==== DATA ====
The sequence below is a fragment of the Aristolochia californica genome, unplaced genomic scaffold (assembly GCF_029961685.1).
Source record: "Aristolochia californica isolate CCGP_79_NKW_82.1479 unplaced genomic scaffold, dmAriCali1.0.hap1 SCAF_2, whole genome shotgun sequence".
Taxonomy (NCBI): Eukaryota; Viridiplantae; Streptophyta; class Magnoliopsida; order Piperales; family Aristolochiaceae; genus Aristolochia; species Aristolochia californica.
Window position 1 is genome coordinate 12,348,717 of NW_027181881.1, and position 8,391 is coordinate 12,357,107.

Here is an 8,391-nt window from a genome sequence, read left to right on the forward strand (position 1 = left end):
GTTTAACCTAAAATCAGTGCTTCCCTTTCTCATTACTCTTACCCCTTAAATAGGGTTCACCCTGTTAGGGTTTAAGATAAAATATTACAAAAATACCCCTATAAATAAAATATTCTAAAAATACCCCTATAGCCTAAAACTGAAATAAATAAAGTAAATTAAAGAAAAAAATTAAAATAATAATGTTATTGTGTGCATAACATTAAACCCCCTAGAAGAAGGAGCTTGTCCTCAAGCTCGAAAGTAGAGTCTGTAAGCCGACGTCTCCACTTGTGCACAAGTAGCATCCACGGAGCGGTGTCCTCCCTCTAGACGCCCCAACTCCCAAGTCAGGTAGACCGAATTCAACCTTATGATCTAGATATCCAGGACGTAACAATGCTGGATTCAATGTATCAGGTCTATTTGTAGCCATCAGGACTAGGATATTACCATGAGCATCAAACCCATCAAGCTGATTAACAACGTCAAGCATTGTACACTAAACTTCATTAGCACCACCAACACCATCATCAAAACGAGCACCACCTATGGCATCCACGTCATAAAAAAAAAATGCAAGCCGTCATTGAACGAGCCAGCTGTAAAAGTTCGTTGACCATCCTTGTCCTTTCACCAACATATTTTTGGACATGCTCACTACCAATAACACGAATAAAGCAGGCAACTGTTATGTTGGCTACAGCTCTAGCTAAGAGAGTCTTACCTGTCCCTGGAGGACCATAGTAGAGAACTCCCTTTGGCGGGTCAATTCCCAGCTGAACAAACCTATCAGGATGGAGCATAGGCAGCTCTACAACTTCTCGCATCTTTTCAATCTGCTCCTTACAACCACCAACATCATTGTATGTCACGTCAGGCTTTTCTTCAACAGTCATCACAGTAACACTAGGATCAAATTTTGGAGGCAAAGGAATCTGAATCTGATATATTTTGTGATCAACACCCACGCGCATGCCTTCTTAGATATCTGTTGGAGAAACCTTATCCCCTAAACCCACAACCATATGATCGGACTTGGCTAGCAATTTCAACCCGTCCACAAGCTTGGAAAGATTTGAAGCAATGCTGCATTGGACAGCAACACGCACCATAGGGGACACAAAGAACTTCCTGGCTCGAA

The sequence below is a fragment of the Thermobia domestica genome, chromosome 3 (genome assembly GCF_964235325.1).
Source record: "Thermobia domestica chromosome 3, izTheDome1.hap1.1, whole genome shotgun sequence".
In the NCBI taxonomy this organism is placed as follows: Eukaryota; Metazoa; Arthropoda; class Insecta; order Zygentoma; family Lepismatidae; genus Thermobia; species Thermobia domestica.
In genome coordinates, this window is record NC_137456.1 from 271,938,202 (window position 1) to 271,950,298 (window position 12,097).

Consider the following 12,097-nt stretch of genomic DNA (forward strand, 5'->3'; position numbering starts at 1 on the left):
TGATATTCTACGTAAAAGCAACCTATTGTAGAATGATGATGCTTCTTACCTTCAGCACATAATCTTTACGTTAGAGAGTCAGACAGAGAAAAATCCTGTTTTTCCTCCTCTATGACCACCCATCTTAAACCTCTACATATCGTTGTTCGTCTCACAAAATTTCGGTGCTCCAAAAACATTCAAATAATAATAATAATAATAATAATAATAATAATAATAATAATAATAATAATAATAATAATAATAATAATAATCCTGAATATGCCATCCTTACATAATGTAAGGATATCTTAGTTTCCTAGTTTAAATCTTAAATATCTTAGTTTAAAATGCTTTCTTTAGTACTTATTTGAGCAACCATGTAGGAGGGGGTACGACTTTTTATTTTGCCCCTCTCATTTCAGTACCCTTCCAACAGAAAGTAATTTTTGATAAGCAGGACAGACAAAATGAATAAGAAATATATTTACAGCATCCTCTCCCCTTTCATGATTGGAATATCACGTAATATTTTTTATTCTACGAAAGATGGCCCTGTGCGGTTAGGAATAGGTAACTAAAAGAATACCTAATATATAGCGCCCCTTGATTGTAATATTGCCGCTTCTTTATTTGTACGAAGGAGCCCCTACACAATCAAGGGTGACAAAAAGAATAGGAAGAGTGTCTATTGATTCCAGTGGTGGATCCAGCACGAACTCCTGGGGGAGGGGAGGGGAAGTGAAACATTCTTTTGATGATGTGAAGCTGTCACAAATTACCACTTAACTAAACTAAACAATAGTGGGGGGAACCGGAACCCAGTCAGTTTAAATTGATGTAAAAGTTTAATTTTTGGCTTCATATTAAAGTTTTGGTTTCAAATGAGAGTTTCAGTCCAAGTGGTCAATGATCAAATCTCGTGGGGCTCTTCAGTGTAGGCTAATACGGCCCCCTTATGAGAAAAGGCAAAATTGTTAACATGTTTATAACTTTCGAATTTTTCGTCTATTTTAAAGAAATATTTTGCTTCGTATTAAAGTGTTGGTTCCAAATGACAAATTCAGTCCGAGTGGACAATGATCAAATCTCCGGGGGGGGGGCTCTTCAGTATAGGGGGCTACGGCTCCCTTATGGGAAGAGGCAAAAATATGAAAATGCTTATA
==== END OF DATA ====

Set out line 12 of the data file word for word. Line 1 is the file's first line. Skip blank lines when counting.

TGATATTCTACGTAAAAGCAACCTATTGTAGAATGATGATGCTTCTTACCTTCAGCACATAATCTTTACGTTAGAGAGTCAGACAGAGAAAAATCCTGTTTTTCCTCCTCTATGACCACCCATCTTAAACCTCTACATATCGTTGTTCGTCTCACAAAATTTCGGTGCTCCAAAAACATTCAAATAATAATAATAATAATAATAATAATAATAATAATAATAATAATAATAATAATAATAATAATAATAATAATCCTGAATATGCCATCCTTACATAATGTAAGGATATCTTAGTTTCCTAGTTTAAATCTTAAATATCTTAGTTTAAAATGCTTTCTTTAGTACTTATTTGAGCAACCATGTAGGAGGGGGTACGACTTTTTATTTTGCCCCTCTCATTTCAGTACCCTTCCAACAGAAAGTAATTTTTGATAAGCAGGACAGACAAAATGAATAAGAAATATATTTACAGCATCCTCTCCCCTTTCATGATTGGAATATCACGTAATATTTTTTATTCTACGAAAGATGGCCCTGTGCGGTTAGGAATAGGTAACTAAAAGAATACCTAATATATAGCGCCCCTTGATTGTAATATTGCCGCTTCTTTATTTGTACGAAGGAGCCCCTACACAATCAAGGGTGACAAAAAGAATAGGAAGAGTGTCTATTGATTCCAGTGGTGGATCCAGCACGAACTCCTGGGGGAGGGGAGGGGAAGTGAAACATTCTTTTGATGATGTGAAGCTGTCACAAATTACCACTTAACTAAACTAAACAATAGTGGGGGGAACCGGAACCCAGTCAGTTTAAATTGATGTAAAAGTTTAATTTTTGGCTTCATATTAAAGTTTTGGTTTCAAATGAGAGTTTCAGTCCAAGTGGTCAATGATCAAATCTCGTGGGGCTCTTCAGTGTAGGCTAATACGGCCCCCTTATGAGAAAAGGCAAAATTGTTAACATGTTTATAACTTTCGAATTTTTCGTCTATTTTAAAGAAATATTTTGCTTCGTATTAAAGTGTTGGTTCCAAATGACAAATTCAGTCCGAGTGGACAATGATCAAATCTCCGGGGGGGGGGCTCTTCAGTATAGGGGGCTACGGCTCCCTTATGGGAAGAGGCAAAAATATGAAAATGCTTATA